In relational and team contexts, norms are common in dictating interpersonal behavior and team harmony. For example, in order to limit conflict and promote relationship maintenance in one-to-one interactions, coaches and athletes may develop norms regarding what they consider to be desirable communication strategies, rewards or incentives, and practice behavior, among other things. Similarly, in larger interdependent networks, such as sports teams, group norms emerge that help provide consensus about the behaviors that are (and are not) considered appropriate and desirable. Group norms develop through the interactions and reinforcement processes that exist within a team, and they serve an important function in terms of informing group members about behavioral standards, as well as unifying the group around a common set of principles. Research has shown that group norms develop regarding both task (e.g., at competition and practice) and social (e.g., at social events) aspects of behavior. For instance, group members have often been shown to endorse productivity norms, which state that all players are expected to display a strong work ethic during practice and competition, and to maintain their fitness and physical condition during the offseason. Importantly, these perceived group productivity norms can facilitate team member effort and bolster overall team effectiveness. It has also been shown that teams develop implicit standards around various other issues that include, but are not limited to, appearance (e.g., we all stick to the dress code), punctuality (e.g., players must be on time for all team meetings), attendance at practice and social events (e.g., it is expected that all team members attend all team activities), and attitudes toward social events (e.g., we don’t embarrass our team during outings). Group dynamics research in sport has documented that adherence to group norms is at its greatest when individuals feel they are part of a highly cohesive (i.e., united) team. However, when an individual transgresses and violates a group norm, sanctions are likely to be placed on that person that help further reinforce the nature and importance of these consensus standards. For example, if a player violates a norm for fair play by committing an aggressive foul and harming a teammate during practice, she or he may receive criticism from the rest of the team and in extreme cases may be dropped (temporarily or permanently) from the team’s roster.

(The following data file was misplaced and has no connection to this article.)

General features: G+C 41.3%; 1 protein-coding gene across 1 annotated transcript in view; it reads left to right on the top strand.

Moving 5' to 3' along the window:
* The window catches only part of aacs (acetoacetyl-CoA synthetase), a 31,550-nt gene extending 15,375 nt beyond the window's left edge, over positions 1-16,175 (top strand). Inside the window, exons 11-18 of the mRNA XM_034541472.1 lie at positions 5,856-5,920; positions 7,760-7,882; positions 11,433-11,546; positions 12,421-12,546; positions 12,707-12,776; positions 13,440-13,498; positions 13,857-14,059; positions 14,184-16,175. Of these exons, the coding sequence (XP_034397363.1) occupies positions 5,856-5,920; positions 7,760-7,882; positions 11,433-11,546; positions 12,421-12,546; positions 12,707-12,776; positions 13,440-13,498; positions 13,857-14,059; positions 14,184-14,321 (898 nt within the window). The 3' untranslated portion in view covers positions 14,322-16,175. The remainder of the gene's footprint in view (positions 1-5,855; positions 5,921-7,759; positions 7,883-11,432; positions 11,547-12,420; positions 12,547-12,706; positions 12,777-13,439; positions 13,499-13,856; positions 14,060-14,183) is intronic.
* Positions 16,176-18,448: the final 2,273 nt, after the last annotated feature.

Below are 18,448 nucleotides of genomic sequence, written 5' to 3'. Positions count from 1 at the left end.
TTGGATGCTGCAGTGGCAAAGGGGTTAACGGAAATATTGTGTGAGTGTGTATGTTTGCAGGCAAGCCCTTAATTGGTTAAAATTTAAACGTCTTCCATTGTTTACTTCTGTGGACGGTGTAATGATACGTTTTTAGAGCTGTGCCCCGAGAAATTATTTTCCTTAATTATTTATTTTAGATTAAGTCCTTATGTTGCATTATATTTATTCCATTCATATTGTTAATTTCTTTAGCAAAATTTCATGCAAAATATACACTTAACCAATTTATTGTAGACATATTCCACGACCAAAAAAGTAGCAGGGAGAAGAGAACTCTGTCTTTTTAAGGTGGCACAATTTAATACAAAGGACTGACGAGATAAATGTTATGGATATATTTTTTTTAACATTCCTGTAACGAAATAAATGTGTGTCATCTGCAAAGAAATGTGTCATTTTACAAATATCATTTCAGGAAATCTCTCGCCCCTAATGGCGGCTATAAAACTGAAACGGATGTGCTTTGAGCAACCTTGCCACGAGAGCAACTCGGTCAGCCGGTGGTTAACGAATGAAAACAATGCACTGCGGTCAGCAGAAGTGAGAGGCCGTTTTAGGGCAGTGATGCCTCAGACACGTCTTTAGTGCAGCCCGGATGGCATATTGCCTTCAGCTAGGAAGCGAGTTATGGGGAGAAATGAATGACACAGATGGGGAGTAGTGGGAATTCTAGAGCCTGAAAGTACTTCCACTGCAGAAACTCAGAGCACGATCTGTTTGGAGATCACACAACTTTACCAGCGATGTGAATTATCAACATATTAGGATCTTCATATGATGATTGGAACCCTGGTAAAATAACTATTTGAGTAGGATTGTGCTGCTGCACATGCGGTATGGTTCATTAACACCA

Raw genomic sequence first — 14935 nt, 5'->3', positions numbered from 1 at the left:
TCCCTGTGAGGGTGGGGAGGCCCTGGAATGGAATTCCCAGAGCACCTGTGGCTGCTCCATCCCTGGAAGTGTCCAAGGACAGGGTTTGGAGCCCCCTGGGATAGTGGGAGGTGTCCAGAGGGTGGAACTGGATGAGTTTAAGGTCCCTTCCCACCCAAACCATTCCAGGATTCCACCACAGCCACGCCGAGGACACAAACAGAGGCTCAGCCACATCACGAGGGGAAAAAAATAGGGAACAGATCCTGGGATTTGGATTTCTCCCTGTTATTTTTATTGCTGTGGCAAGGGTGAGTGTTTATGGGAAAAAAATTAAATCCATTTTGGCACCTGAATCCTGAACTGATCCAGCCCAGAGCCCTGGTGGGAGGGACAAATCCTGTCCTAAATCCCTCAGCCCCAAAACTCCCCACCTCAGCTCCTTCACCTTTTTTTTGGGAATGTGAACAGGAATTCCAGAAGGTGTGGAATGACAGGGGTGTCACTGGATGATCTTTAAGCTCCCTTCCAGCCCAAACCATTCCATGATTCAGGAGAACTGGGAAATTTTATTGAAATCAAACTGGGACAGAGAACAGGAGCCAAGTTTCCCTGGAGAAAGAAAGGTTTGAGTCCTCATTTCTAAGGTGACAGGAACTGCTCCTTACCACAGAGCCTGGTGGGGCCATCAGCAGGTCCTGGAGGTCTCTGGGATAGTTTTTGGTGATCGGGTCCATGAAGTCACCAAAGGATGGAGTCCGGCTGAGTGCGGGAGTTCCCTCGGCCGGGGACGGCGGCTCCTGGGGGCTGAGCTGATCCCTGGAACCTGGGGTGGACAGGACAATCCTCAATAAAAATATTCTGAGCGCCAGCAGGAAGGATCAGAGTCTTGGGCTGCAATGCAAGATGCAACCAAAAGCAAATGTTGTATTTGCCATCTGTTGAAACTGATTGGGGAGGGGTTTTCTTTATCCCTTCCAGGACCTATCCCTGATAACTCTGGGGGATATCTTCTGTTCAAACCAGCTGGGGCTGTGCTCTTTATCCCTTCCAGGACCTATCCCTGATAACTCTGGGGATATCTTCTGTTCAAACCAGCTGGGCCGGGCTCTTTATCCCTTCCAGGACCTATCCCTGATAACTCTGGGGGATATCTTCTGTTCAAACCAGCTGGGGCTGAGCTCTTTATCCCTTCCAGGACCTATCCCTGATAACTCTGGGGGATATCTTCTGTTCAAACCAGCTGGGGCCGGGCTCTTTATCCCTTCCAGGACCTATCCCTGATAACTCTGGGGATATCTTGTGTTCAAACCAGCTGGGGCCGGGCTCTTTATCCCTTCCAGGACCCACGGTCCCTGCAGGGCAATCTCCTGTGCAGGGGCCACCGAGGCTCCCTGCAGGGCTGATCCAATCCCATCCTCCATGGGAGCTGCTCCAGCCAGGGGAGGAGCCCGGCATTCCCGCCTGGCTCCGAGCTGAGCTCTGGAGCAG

Another type of normative belief that has been studied in relation to competitive behavior within team sports is the concept of moral norms. Moral norms reflect players’ perceptions of the behaviors that others, such as coaches and teammates, view as either moral or immoral and have been shown to align with important aggression-related outcomes. For instance, when coaches place a strong emphasis on winning (rather than on personal or team mastery), players are more likely to endorse a norm that supports the acceptability of aggression and seek to injure an opponent, as well as show reduced respect for rules and officials. In sum, injunctive and descriptive norms not only help shape our intentions and behavior in sport and exercise but they also provide an important implicit scaffold that guides our interactions in relationship and team settings.
- Carron, A. V., & Eys, M. A. (2012). Group dynamics in sport (4th ed.). Morgantown, WV: Fitness Information Technology.
- Munroe, K., Estabrooks, P., Dennis, P., & Carron, A. V. (1999). A phenomenological analysis of group norms in sports teams. The Sport Psychologist, 13, 171–182.
- Rivis, A., & Sheeran, P. (2003). Descriptive norms as an additional predictor in the theory of planned behavior: A meta-analysis. Current Psychology, 22, 218–233.